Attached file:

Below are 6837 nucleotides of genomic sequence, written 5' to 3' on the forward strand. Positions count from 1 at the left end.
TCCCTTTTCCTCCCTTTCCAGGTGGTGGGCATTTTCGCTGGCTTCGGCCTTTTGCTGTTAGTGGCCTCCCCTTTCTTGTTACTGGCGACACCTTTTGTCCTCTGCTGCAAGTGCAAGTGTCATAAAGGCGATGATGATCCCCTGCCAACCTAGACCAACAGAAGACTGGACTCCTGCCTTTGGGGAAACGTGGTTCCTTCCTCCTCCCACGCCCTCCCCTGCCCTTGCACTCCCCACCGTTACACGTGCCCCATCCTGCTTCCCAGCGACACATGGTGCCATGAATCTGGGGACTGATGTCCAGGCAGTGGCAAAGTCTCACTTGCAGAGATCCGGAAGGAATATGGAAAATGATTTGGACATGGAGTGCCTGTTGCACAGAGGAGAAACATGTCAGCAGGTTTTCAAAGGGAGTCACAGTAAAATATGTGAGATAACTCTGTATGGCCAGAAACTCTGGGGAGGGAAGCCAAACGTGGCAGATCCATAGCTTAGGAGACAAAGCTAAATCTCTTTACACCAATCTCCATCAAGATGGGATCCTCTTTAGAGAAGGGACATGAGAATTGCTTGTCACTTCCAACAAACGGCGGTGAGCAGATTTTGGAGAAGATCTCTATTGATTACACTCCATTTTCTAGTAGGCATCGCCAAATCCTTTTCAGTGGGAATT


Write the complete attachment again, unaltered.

Below are 6837 nucleotides of genomic sequence, written 5' to 3' on the forward strand. Positions count from 1 at the left end.
TCCCTTTTCCTCCCTTTCCAGGTGGTGGGCATTTTCGCTGGCTTCGGCCTTTTGCTGTTAGTGGCCTCCCCTTTCTTGTTACTGGCGACACCTTTTGTCCTCTGCTGCAAGTGCAAGTGTCATAAAGGCGATGATGATCCCCTGCCAACCTAGACCAACAGAAGACTGGACTCCTGCCTTTGGGGAAACGTGGTTCCTTCCTCCTCCCACGCCCTCCCCTGCCCTTGCACTCCCCACCGTTACACGTGCCCCATCCTGCTTCCCAGCGACACATGGTGCCATGAATCTGGGGACTGATGTCCAGGCAGTGGCAAAGTCTCACTTGCAGAGATCCGGAAGGAATATGGAAAATGATTTGGACATGGAGTGCCTGTTGCACAGAGGAGAAACATGTCAGCAGGTTTTCAAAGGGAGTCACAGTAAAATATGTGAGATAACTCTGTATGGCCAGAAACTCTGGGGAGGGAAGCCAAACGTGGCAGATCCATAGCTTAGGAGACAAAGCTAAATCTCTTTACACCAATCTCCATCAAGATGGGATCCTCTTTAGAGAAGGGACATGAGAATTGCTTGTCACTTCCAACAAACGGCGGTGAGCAGATTTTGGAGAAGATCTCTATTGATTACACTCCATTTTCTAGTAGGCATCGCCAAATCCTTTTCAGTGGGAATT